....and even more new car options.

Dear Car Talk

Dear Car Talk | Oct 01, 1991

TOM: If you've been following our column for the last few weeks, you know we've been talking about the options you can order on new cars these days.

RAY: We've talked about safety features like air bags, and anti-lock brakes. We've talked about luxury options like power windows, sunroofs, and sound systems. We've talked about maintenance options like rust proofing and extended warranties.

TOM: And today, we'll try to obfuscate just a few more of the options available on today's new cars.


RAY: A lot of people who don't really need four wheel drive buy it anyway. It used to be just the nut cases who thought that the best time to go out and buy light bulbs was right in the middle of a raging blizzard. But now lots of people apparently need light bulbs during blizzards, or they just want that "extra edge" to keep them from getting stuck.

TOM: Our best advice is to take a realistic look at your own experience. If you really do get stuck occasionally, then you should consider a four wheel drive vehicle. But if you've gotten stuck once in the last five or ten years, and have gotten by fine all the other times, then why bother? Four wheel drive is ex?pensive, not only to buy, but to re?pair when it breaks. So unless you really travel in horrible conditions much of the time, a front wheel drive car with good snow tires, or a heavy rear wheel drive car with good snow tires is probably good enough.


RAY: This is one of the best gad?gets we've seen in the last few years. It's expensive, and up until now, it's only been avail?able on high priced cars like Infiniti, Lexus, and Cadillac. But it's now working its way down to other cars.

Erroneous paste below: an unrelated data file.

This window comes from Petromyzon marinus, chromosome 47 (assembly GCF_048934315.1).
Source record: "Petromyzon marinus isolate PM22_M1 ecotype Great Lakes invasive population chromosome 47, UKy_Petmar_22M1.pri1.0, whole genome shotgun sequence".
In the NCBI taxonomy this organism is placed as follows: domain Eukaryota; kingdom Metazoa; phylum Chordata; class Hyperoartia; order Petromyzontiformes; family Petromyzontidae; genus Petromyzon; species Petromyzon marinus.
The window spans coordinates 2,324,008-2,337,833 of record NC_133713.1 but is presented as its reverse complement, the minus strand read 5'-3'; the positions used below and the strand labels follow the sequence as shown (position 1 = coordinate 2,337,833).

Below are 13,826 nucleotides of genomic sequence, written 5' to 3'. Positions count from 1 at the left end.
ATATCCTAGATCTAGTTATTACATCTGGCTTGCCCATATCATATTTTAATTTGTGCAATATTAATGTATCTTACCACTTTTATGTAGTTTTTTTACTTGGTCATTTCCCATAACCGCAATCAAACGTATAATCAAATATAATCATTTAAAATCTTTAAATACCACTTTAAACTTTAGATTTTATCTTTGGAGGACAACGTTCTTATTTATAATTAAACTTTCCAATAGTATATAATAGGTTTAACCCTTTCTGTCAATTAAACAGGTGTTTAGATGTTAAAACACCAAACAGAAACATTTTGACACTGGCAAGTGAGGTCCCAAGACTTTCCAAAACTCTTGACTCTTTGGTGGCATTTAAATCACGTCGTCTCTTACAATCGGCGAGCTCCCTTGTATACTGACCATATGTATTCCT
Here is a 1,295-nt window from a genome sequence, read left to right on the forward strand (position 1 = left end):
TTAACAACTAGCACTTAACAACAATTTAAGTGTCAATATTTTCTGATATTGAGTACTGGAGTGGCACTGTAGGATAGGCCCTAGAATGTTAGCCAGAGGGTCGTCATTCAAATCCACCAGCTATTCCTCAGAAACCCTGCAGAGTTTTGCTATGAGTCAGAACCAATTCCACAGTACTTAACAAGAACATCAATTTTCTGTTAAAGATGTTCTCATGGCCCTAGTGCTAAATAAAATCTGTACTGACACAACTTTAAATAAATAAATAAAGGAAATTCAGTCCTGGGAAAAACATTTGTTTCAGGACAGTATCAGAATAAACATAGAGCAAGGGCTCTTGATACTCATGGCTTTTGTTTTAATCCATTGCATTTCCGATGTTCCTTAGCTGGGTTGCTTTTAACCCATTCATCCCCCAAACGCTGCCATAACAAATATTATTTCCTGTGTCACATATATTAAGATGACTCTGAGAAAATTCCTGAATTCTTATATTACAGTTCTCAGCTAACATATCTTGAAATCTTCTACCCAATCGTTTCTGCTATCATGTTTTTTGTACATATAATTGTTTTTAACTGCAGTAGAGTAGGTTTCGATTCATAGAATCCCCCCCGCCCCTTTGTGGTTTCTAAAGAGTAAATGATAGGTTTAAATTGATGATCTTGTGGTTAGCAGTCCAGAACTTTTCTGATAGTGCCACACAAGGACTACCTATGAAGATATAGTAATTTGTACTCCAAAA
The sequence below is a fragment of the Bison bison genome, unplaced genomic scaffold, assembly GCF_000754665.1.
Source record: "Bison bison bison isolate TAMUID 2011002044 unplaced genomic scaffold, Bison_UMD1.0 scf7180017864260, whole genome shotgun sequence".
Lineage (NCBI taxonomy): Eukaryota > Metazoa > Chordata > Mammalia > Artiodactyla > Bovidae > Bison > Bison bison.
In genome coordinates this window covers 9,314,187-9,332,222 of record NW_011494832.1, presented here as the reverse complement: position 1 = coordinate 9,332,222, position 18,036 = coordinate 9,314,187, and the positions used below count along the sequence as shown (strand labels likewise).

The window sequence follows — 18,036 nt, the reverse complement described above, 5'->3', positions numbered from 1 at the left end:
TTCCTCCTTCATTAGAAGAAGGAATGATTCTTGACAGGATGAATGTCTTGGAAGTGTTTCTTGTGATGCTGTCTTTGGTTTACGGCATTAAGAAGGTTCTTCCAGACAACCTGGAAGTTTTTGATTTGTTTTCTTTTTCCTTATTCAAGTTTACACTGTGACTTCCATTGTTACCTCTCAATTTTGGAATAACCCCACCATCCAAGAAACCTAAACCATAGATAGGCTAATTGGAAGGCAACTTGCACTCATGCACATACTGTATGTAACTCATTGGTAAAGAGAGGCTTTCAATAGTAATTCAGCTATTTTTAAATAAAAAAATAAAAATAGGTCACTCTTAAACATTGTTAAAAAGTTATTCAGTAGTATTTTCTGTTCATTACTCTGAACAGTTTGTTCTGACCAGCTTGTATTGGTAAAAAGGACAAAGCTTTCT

TOM: Rear wheel drive cars in particular have a real disadvantage in wet or snowy weather. The rear wheels tend to slip, which causes the rear end of the car to slide around or "fish-tail." Traction control is a computerized system that works with the anti-lock brake system to prevent the wheels from spinning, and there?fore prevents fish-tailing. If you are buying a rear wheel drive car or even a powerful front wheel drive car that offers traction control, and you live where it snows during the winter, you should absolutely get it.


TOM: The only thing we have to say about transmissions is that you should get whichever one you prefer to drive, and disregard the question of which will save you money.

RAY: Lots of people get stick shifts under the mistaken belief that stick shifts save money. It's just not true.

TOM: First of all, modern automatic transmissions now get nearly the same gas mileage as their standard counterparts, and a few even do better.

RAY: Moreover, clutches on stick shift cars eventually wear out. And even if you only have to replace one clutch during the time you own the car (some people go through two or three), that's $400 plus down the drain.

TOM: So if you really like to shift, then get a stick shift. Otherwise, get an automatic, and don't feel guilty. It's not costing you any more money.


RAY: One of my pet peeves is that I can't get rid of the clock in my truck. It's built into the radio, and it flashes the time on the radio display automatically, whether the radio is on or off. I want to be able to NOT know what time it is. I want to be able to pop a casette in the tape player and forget about the fact that I have a dentist appointment in 45 minutes.

TOM: Ahh...just another of the many advantages of owning a 1963 Dodge Dart.

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